But what was often hidden in the general outcry and coverage of the SWC cuts was a fundamental change to the SWC mandate that was about a lot more than just money, and which should make all those interested in a healthy democracy sit up and take notice.

While most coverage and concern was focused on the SWC regional office closures, the words "equality," "advocacy," and "action" were quietly removed from the Terms and Conditions of the SWC mandate, and from various SWC documents, such as their website (a chilling process of erasure that attempts to change history -- borrowed directly from the Bush administration’s ‘handling’ of women’s organizations in the US).

Oda also eliminated virtually all funding for research on women and women’s issues and made it impossible for women’s organizations involved in advocating or lobbying governments to be eligible for SWC money. At the same time, Oda made for-profit organizations eligible for SWC funding.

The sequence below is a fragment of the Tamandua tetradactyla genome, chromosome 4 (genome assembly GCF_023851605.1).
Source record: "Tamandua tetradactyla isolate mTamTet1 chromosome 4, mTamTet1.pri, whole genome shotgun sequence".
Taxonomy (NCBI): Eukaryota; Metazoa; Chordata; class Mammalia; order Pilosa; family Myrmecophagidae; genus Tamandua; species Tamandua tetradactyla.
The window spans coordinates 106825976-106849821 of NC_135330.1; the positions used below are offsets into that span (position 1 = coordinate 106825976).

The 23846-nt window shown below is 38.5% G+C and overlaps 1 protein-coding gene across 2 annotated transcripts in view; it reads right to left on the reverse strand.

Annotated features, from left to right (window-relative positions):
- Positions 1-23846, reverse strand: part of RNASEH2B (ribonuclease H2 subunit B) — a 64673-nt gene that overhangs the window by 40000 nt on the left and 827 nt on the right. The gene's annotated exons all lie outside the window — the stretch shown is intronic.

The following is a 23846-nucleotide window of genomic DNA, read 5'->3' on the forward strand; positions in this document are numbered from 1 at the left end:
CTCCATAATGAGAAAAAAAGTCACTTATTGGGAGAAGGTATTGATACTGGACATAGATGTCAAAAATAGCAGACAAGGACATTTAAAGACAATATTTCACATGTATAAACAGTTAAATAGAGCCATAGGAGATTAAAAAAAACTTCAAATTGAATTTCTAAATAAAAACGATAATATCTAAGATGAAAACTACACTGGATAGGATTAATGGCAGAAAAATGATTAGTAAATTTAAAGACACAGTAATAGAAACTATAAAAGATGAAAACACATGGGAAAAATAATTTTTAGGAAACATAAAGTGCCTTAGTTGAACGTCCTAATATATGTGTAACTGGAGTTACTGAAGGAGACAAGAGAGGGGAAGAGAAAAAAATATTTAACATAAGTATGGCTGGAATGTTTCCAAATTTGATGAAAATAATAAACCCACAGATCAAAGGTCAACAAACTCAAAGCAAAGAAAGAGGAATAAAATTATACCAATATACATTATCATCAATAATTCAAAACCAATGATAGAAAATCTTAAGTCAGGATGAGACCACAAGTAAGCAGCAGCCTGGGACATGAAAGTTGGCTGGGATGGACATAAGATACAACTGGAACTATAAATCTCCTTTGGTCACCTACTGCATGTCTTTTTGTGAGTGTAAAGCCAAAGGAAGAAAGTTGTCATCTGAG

What does this mean? It means that if Shell or Microsoft or Bell want to start a trainee program for women, they may get taxpayer money to do so, but your regional, provincial/territorial or national women’s organization that deals daily with Canadian women and families on issues of violence or health or poverty can no longer get government funding from SWC to undertake research, nor can they educate government officials or government policy makers on their knowledge and experience.

Some critics have declared the SWC cuts ideological and, thus, from a right-wing government, not too surprising. With these new strictures for SWC firmly in place, the Conservative government has clearly attempted to muzzle women’s voices across the country.